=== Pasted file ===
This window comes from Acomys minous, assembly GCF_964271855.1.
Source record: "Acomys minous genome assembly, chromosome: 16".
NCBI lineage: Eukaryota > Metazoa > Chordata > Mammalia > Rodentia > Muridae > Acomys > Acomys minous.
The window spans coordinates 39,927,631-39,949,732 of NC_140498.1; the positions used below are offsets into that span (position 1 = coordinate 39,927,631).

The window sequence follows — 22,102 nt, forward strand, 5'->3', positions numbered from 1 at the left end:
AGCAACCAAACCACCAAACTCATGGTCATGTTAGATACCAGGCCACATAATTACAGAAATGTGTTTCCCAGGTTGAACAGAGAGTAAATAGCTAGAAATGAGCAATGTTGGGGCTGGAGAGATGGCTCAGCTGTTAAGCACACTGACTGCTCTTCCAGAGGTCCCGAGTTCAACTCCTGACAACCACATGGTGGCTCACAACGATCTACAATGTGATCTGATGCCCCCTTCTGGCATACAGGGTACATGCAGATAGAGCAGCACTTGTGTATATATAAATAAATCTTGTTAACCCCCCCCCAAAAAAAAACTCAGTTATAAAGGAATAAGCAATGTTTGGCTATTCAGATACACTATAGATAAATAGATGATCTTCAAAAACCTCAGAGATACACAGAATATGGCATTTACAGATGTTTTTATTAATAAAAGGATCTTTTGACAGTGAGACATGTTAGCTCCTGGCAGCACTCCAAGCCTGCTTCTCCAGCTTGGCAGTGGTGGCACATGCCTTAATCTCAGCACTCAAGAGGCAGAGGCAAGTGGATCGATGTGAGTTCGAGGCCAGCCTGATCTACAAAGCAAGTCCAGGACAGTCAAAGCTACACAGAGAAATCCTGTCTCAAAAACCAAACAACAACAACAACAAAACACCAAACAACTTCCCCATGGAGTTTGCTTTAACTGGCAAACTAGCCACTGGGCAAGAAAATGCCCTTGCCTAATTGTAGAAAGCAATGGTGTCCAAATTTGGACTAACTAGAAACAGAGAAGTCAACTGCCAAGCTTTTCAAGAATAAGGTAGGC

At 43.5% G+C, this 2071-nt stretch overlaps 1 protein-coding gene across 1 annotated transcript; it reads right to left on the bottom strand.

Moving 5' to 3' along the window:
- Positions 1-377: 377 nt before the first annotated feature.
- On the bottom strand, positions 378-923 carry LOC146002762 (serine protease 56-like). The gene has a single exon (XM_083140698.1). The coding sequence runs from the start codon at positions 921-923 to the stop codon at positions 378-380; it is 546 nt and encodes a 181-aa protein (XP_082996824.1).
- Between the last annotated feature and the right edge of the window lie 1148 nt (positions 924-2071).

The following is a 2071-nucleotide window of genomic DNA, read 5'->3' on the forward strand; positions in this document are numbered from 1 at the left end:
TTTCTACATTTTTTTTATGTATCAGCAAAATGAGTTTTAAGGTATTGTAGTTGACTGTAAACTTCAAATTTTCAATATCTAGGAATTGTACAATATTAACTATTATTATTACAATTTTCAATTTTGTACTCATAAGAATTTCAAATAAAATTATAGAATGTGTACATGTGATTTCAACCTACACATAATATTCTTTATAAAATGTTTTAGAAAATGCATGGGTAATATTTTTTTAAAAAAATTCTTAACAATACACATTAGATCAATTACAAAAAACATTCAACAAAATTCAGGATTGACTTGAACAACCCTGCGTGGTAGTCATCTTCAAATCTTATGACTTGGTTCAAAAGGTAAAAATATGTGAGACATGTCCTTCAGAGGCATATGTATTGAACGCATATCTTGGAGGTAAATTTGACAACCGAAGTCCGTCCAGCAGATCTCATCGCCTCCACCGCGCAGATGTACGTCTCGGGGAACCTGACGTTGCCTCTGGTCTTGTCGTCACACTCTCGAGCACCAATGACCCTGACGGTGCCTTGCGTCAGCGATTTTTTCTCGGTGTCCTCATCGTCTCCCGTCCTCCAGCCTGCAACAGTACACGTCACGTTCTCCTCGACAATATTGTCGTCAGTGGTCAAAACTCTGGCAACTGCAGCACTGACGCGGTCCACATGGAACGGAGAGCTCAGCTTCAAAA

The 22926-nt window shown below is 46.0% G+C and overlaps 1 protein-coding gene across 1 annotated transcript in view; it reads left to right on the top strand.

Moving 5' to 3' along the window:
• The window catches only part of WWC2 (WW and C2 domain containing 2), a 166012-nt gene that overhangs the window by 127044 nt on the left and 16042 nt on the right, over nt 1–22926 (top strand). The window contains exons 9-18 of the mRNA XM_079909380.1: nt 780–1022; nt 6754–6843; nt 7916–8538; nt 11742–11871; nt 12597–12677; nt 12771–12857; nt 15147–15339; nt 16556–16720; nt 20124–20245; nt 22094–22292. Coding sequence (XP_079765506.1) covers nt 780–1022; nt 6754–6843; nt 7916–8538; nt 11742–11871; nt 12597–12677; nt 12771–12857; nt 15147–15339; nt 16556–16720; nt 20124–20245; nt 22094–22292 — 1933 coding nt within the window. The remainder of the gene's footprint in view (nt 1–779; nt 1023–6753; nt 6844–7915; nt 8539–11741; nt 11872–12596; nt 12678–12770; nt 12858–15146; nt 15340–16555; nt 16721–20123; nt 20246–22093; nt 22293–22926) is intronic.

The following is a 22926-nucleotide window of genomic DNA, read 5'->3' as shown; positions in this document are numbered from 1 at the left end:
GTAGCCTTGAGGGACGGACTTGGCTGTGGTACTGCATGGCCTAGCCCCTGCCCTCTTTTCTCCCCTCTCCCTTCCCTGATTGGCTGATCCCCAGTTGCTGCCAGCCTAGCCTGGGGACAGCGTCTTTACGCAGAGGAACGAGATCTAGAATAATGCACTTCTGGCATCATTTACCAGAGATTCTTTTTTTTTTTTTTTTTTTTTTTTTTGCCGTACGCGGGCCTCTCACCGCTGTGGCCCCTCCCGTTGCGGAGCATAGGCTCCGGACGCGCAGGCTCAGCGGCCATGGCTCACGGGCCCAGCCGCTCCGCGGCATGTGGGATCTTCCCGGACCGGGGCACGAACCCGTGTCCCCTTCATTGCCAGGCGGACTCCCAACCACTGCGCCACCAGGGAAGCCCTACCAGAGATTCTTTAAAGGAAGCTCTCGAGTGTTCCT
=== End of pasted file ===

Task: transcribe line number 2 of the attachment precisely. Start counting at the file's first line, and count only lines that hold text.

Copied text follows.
Source record: "Acomys minous genome assembly, chromosome: 16".